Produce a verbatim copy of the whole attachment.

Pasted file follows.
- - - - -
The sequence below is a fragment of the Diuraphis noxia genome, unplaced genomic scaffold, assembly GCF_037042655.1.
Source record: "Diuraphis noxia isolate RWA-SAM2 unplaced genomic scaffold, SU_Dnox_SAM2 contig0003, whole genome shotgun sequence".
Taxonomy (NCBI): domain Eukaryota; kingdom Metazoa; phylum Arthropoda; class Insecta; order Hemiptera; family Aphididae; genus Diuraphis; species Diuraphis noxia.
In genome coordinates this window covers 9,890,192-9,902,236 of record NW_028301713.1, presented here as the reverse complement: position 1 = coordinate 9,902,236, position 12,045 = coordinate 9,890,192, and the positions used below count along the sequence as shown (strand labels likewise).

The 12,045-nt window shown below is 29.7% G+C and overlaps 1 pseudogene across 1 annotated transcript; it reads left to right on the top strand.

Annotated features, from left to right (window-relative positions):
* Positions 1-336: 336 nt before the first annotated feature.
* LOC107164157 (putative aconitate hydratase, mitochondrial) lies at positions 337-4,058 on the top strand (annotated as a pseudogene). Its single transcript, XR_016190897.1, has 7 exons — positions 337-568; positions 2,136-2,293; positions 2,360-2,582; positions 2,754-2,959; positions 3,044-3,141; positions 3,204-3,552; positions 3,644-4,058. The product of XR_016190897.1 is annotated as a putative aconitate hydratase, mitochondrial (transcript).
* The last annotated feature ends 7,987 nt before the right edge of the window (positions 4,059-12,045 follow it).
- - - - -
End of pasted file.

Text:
The sequence below is a fragment of the Diuraphis noxia genome, unplaced genomic scaffold, assembly GCF_037042655.1.
Source record: "Diuraphis noxia isolate RWA-SAM2 unplaced genomic scaffold, SU_Dnox_SAM2 contig0003, whole genome shotgun sequence".
Taxonomy (NCBI): domain Eukaryota; kingdom Metazoa; phylum Arthropoda; class Insecta; order Hemiptera; family Aphididae; genus Diuraphis; species Diuraphis noxia.
In genome coordinates this window covers 9,890,192-9,902,236 of record NW_028301713.1, presented here as the reverse complement: position 1 = coordinate 9,902,236, position 12,045 = coordinate 9,890,192, and the positions used below count along the sequence as shown (strand labels likewise).

The 12,045-nt window shown below is 29.7% G+C and overlaps 1 pseudogene across 1 annotated transcript; it reads left to right on the top strand.

Annotated features, from left to right (window-relative positions):
* Positions 1-336: 336 nt before the first annotated feature.
* LOC107164157 (putative aconitate hydratase, mitochondrial) lies at positions 337-4,058 on the top strand (annotated as a pseudogene). Its single transcript, XR_016190897.1, has 7 exons — positions 337-568; positions 2,136-2,293; positions 2,360-2,582; positions 2,754-2,959; positions 3,044-3,141; positions 3,204-3,552; positions 3,644-4,058. The product of XR_016190897.1 is annotated as a putative aconitate hydratase, mitochondrial (transcript).
* The last annotated feature ends 7,987 nt before the right edge of the window (positions 4,059-12,045 follow it).